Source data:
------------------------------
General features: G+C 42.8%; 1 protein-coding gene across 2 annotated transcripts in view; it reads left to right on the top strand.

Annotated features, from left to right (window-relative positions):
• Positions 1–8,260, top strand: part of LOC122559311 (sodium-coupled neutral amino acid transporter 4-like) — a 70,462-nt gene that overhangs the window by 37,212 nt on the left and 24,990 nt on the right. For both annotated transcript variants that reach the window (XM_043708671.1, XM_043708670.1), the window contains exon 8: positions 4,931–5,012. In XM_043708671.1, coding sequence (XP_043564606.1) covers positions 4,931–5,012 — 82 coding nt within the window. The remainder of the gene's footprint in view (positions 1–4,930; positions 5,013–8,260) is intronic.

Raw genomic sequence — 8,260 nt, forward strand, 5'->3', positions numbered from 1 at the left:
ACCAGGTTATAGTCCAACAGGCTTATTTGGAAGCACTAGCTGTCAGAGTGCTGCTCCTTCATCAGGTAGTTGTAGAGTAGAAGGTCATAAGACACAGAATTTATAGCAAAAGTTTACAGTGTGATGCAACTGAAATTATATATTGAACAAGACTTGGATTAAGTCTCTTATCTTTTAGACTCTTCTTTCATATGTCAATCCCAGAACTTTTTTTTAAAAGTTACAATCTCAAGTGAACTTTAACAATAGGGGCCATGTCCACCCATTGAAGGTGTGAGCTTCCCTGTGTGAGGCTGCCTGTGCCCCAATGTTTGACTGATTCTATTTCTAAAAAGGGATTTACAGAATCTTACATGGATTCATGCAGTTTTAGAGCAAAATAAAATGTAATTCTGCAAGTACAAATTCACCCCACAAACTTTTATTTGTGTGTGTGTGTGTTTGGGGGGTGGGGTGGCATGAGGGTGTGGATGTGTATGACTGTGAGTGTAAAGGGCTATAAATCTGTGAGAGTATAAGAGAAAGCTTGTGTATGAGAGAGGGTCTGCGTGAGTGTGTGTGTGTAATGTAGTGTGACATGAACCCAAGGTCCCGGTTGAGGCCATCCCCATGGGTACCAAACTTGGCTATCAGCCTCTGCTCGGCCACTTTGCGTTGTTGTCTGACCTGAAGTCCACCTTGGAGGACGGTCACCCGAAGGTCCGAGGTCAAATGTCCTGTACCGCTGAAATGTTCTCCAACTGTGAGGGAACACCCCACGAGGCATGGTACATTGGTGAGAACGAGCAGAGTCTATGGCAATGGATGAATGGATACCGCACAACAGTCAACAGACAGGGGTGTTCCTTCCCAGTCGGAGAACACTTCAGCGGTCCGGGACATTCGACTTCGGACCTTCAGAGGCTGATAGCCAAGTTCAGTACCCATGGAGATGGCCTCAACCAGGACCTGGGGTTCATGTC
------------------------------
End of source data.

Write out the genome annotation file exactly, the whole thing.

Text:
General features: G+C 42.8%; 1 protein-coding gene across 2 annotated transcripts in view; it reads left to right on the top strand.

Annotated features, from left to right (window-relative positions):
• Positions 1–8,260, top strand: part of LOC122559311 (sodium-coupled neutral amino acid transporter 4-like) — a 70,462-nt gene that overhangs the window by 37,212 nt on the left and 24,990 nt on the right. For both annotated transcript variants that reach the window (XM_043708671.1, XM_043708670.1), the window contains exon 8: positions 4,931–5,012. In XM_043708671.1, coding sequence (XP_043564606.1) covers positions 4,931–5,012 — 82 coding nt within the window. The remainder of the gene's footprint in view (positions 1–4,930; positions 5,013–8,260) is intronic.

Raw genomic sequence — 8,260 nt, forward strand, 5'->3', positions numbered from 1 at the left:
ACCAGGTTATAGTCCAACAGGCTTATTTGGAAGCACTAGCTGTCAGAGTGCTGCTCCTTCATCAGGTAGTTGTAGAGTAGAAGGTCATAAGACACAGAATTTATAGCAAAAGTTTACAGTGTGATGCAACTGAAATTATATATTGAACAAGACTTGGATTAAGTCTCTTATCTTTTAGACTCTTCTTTCATATGTCAATCCCAGAACTTTTTTTTAAAAGTTACAATCTCAAGTGAACTTTAACAATAGGGGCCATGTCCACCCATTGAAGGTGTGAGCTTCCCTGTGTGAGGCTGCCTGTGCCCCAATGTTTGACTGATTCTATTTCTAAAAAGGGATTTACAGAATCTTACATGGATTCATGCAGTTTTAGAGCAAAATAAAATGTAATTCTGCAAGTACAAATTCACCCCACAAACTTTTATTTGTGTGTGTGTGTGTTTGGGGGGTGGGGTGGCATGAGGGTGTGGATGTGTATGACTGTGAGTGTAAAGGGCTATAAATCTGTGAGAGTATAAGAGAAAGCTTGTGTATGAGAGAGGGTCTGCGTGAGTGTGTGTGTGTAATGTAGTGTGACATGAACCCAAGGTCCCGGTTGAGGCCATCCCCATGGGTACCAAACTTGGCTATCAGCCTCTGCTCGGCCACTTTGCGTTGTTGTCTGACCTGAAGTCCACCTTGGAGGACGGTCACCCGAAGGTCCGAGGTCAAATGTCCTGTACCGCTGAAATGTTCTCCAACTGTGAGGGAACACCCCACGAGGCATGGTACATTGGTGAGAACGAGCAGAGTCTATGGCAATGGATGAATGGATACCGCACAACAGTCAACAGACAGGGGTGTTCCTTCCCAGTCGGAGAACACTTCAGCGGTCCGGGACATTCGACTTCGGACCTTCAGAGGCTGATAGCCAAGTTCAGTACCCATGGAGATGGCCTCAACCAGGACCTGGGGTTCATGTC